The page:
P: +61 7 4781 4254Professor Gianna Moscardo has qualifications in applied psychology and sociology. Her qualifications in applied psychology and sociology support her research interests in understanding how communities and organisations perceive, plan for, and manage tourism development opportunities and how tourists learn about and from their travel experiences. CHALLENGES FOR THE THEORY AND PRACTICE OF BUSINESS COACHING: A SYSTEMATIC REVIEW OF EMPIRICAL EVIDENCE AbstractUntil recently there has been little published systematic empirical research into business coaching. This paper reports on a systematic, critical review of 111 published empirical papers investigating business coaching theory, processes and outcomes. The present paper identifies a significantly larger body of empirical research than covered in previous reviews and uses a Systematic Review method (SRm) to conduct a comprehensive review of the available empirical evidence into business coaching effectiveness focusing on implications for theoretical development, practice (within human resource development) and further research in this area. This review identifies convergence around factors that contribute to perceived effective coaching practice but nevertheless highlights a number of issues to be resolved in further research. These include determining the primary beneficiaries of coaching, the factors that contribute to coach credibility, and how the organisational and social context impacts on coaching. Weaknesses in coaching research methodology and research gaps are also noted.
Many firms spend substantial resources in their efforts to recruit the best graduates, and recruitment advertisements can be a critical medium for potential employees deciding on whether to apply for jobs. It is important, therefore, that recruitment advertisements attract the attention of potential applicants and encourage them to apply. The purpose of this study was to examine the variables that influence attention to advertisements and the intention to apply for advertised positions among final-year commerce students. A quasi-experiment was conducted to investigate the relative impact of three factors in a recruitment advertisement: the use of the word graduate in the heading, the use of pictures in the advertisement, and the mention of a career path or opportunities for development and promotion. The results highlight the importance of a heading with the word graduate and support a proposed three-step model for designing a recruitment advertisement.
Studies on coaching have largely explored effectiveness from the perspective of a coach or employing organization rather than that of the employee or coachee. There has also been a focus on ‘successful’ coaching, but little is known about unsuccessful coaching or the hindrances to achieving coaching success. Many empirical studies on training interventions have found that support and help for employees from managers and others within the workplace enhances training effectiveness and there is an assumption in coaching studies that this will also be true for coaching interventions. This study addresses the gap in academic literature by exploring survey responses from 296 industry professionals in 34 countries who had been, or were currently being, coached. The study found that facing barriers during the period of coaching engagements was common and we present a categorization framework of six barrier categories. Our analysis suggests that three of these barrier categories may be predictive of coachee perceptions of limited coaching effectiveness: difficulties with a coach; coaching relationships and overall coaching experience. The study also provides empirical evidence that suggests a lack of support from within an employing organization is not predictive of limited coaching effectiveness.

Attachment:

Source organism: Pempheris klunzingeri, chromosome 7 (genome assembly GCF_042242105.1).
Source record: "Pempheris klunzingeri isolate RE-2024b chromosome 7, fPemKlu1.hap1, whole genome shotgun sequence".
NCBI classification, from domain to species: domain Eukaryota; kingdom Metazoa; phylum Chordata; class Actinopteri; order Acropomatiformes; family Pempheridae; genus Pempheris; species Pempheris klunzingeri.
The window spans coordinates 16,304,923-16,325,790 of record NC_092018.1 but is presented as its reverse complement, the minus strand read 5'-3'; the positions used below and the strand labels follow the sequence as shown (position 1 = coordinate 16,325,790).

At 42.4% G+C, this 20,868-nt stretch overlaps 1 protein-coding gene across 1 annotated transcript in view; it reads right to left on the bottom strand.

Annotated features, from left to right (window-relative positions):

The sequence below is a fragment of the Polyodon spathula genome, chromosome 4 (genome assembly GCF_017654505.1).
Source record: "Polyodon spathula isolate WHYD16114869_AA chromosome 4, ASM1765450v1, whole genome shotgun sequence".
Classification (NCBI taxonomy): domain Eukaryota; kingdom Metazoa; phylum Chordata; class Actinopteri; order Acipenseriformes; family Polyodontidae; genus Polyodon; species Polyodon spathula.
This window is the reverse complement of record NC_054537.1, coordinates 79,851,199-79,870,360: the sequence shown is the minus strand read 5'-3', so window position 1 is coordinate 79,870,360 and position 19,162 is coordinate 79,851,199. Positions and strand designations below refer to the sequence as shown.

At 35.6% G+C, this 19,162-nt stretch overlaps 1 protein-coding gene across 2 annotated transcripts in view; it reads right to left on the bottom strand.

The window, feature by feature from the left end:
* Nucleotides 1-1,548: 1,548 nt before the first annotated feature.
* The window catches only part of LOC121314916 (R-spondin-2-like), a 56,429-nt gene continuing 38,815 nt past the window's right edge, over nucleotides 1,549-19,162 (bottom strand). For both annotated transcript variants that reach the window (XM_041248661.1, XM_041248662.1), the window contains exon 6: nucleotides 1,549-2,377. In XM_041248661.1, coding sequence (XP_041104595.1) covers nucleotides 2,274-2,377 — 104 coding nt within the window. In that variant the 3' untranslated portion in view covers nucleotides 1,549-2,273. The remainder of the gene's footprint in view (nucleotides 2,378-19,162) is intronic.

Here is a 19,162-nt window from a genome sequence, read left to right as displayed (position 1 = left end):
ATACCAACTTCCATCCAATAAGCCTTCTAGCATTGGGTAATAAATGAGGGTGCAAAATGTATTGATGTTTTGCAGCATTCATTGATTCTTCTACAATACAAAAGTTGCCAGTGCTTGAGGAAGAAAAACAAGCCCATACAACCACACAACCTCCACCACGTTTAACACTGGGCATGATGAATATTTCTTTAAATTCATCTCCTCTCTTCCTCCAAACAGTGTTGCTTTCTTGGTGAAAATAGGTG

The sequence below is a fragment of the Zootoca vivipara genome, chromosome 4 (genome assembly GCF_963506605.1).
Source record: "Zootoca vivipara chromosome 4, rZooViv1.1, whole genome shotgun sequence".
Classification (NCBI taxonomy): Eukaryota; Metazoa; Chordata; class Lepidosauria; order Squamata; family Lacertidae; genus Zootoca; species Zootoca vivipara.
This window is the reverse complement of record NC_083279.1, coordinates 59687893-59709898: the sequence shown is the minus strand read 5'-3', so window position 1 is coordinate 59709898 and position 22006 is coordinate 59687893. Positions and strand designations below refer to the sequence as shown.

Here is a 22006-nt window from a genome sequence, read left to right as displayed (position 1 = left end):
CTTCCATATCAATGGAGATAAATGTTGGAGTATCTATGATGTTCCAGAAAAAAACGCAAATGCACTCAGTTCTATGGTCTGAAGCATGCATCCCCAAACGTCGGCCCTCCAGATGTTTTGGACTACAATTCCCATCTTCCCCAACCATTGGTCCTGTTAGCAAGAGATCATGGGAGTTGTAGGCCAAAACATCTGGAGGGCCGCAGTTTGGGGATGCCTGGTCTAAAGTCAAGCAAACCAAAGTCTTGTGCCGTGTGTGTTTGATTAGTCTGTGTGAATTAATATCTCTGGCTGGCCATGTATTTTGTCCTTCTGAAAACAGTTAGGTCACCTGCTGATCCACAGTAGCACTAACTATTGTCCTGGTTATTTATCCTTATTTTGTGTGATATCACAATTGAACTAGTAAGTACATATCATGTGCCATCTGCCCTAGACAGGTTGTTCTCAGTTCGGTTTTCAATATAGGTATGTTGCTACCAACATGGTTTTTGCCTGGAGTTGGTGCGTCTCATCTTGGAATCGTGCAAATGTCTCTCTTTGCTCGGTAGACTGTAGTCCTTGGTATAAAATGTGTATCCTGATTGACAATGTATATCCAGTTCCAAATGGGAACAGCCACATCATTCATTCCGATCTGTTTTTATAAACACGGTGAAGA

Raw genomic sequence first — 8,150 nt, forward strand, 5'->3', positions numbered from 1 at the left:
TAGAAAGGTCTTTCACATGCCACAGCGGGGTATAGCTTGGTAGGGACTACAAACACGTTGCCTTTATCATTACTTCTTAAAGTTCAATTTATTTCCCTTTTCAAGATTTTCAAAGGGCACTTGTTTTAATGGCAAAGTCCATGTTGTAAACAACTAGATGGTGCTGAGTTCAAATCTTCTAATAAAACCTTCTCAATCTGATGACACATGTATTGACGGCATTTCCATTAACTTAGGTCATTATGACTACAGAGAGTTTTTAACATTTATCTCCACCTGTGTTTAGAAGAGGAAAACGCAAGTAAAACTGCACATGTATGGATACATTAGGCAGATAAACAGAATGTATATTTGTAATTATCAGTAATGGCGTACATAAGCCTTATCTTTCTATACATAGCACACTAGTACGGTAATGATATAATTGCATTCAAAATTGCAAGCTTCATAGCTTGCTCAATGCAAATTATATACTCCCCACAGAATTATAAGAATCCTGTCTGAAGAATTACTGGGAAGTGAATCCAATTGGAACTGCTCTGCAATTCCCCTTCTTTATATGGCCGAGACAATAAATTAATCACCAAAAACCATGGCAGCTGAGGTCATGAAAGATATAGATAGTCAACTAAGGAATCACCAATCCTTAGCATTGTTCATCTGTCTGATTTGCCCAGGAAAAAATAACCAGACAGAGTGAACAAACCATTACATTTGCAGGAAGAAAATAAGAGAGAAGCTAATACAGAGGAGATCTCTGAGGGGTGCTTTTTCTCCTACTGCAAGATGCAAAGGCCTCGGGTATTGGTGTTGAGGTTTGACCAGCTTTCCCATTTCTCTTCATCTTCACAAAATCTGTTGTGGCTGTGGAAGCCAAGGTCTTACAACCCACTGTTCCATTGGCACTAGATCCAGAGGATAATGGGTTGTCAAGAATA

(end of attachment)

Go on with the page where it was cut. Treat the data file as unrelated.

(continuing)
This chapter critically analyzes the use of business coaching as a leadership development tool for tourism operators in regional destinations. Business coaching is a practice that helps to focus the individual on particular goals through the use of one-on-one sessions which help with learning and behavioural change. The approach is more of a long-term practice and is supposed to be more comprehensive in terms of assessment, challenge and support. Business coaching can often include a number of different leadership development tools and can either focus on one specific tool or combine a number of different tools to help maximize effectiveness. For example, the use of workshops to relay generic coaching skills and follow up one-on-one coaching sessions has been suggested as an effective combination. To date there is no empirical literature on business coaching in the tourism sector. A case study was conducted in a regional destination in north-eastern Australia on a programme combining two different leadership development tools, workshops and one-on-one business coaching sessions for tourism operators in a regional destination. The first stage of the research project consisted of a 1-day workshop held with eight local tourism managers and business owners. Stage two consisted of a series of one-on-one coaching sessions with three volunteer participants from this group, starting 1 month after the initial workshop. The sample was made up of eight participants: three were graduate students in tourism management, one was a project officer, two were small tourism business owners, one was a festival director and one was a museum curator. Participants found the workshop either helpful or very helpful. When asked about the three best things that the participants liked about the one-on-one coaching sessions, they said: they felt that the individual focus on them was good and that having to meet up with a coach at a specified time meant that they had to make sure something had been achieved or worked towards before they met, ultimately helping them to achieve their goals. Some respondents also liked that they were able to get more personalized advice from the coach. The responses reaffirm that having an ongoing process where participants are returning to goals set and continuously working on their goals as being a more effective strategy for achievement. Having a coach who was outside the normal working context where participants felt they were in a safe environment and could discuss any topic was also a benefit of the one-on-one coaching sessions. Overall, participants who attended the workshop and those who participated in the one-on-one coaching sessions saw benefits for themselves. Those who did participate in the one-on-one sessions felt that they had a more personalized and individual service and reported that the relationship between the coach and coachee was important. The sessions were rated very highly and participants commented that not much was in need of change for future one-on-one sessions. As previously stated regional tourism operators do not always understand the difficult challenges that may arise. The use of coaching workshops where local tourism managers and business owners were able to learn skills and were provided the opportunity to network and use of one-on-one follow-up coaching sessions was found to be an effective way for these potential tourism leaders to deal with some of the challenges faced by their sector. But it is argued that an effective tourism leadership development approach could be a cycle between group and individual work. Furthermore, if coaching is to be effectively used to help develop local tourism leaders it is important to understand what an effective coaching process needs. The workshop provided a key platform as the start of the coaching process to encourage participants to focus on their values and goals and to encourage a positive attitude towards change. In this first phase tourism-specific information was valuable in helping participants to formulate detailed goals and translate these into action plans. It also provided the participants an opportunity to network with others from the local tourism sector. The one-on-one sessions then allowed for maintenance of change and further development. In this maintenance phase the coach's general skills and support become more important than their technical expertise or sector experience.